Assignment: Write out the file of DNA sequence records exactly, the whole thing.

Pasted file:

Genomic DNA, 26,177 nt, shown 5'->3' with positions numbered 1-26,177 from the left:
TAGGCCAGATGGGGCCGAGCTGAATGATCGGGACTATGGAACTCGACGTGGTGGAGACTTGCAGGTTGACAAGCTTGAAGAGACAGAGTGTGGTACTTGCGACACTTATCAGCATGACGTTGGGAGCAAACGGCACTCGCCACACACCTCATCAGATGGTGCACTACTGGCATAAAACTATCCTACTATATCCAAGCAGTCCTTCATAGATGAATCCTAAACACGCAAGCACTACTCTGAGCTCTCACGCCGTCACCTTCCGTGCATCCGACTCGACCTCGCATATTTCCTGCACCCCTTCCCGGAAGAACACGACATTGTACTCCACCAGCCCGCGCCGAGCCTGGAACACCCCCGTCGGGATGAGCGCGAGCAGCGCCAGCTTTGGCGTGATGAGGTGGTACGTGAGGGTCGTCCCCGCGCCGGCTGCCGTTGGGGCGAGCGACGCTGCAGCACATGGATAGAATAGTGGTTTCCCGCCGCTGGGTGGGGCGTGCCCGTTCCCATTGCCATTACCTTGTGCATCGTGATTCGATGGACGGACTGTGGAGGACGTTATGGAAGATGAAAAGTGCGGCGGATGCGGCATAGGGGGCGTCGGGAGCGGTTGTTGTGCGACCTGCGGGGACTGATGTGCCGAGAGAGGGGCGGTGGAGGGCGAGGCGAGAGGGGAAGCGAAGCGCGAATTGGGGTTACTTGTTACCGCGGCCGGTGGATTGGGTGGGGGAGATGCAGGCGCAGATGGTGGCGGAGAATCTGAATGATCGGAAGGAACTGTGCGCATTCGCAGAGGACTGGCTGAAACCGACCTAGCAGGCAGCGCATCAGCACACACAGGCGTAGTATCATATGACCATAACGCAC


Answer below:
Genomic DNA, 26,177 nt, shown 5'->3' with positions numbered 1-26,177 from the left:
TAGGCCAGATGGGGCCGAGCTGAATGATCGGGACTATGGAACTCGACGTGGTGGAGACTTGCAGGTTGACAAGCTTGAAGAGACAGAGTGTGGTACTTGCGACACTTATCAGCATGACGTTGGGAGCAAACGGCACTCGCCACACACCTCATCAGATGGTGCACTACTGGCATAAAACTATCCTACTATATCCAAGCAGTCCTTCATAGATGAATCCTAAACACGCAAGCACTACTCTGAGCTCTCACGCCGTCACCTTCCGTGCATCCGACTCGACCTCGCATATTTCCTGCACCCCTTCCCGGAAGAACACGACATTGTACTCCACCAGCCCGCGCCGAGCCTGGAACACCCCCGTCGGGATGAGCGCGAGCAGCGCCAGCTTTGGCGTGATGAGGTGGTACGTGAGGGTCGTCCCCGCGCCGGCTGCCGTTGGGGCGAGCGACGCTGCAGCACATGGATAGAATAGTGGTTTCCCGCCGCTGGGTGGGGCGTGCCCGTTCCCATTGCCATTACCTTGTGCATCGTGATTCGATGGACGGACTGTGGAGGACGTTATGGAAGATGAAAAGTGCGGCGGATGCGGCATAGGGGGCGTCGGGAGCGGTTGTTGTGCGACCTGCGGGGACTGATGTGCCGAGAGAGGGGCGGTGGAGGGCGAGGCGAGAGGGGAAGCGAAGCGCGAATTGGGGTTACTTGTTACCGCGGCCGGTGGATTGGGTGGGGGAGATGCAGGCGCAGATGGTGGCGGAGAATCTGAATGATCGGAAGGAACTGTGCGCATTCGCAGAGGACTGGCTGAAACCGACCTAGCAGGCAGCGCATCAGCACACACAGGCGTAGTATCATATGACCATAACGCAC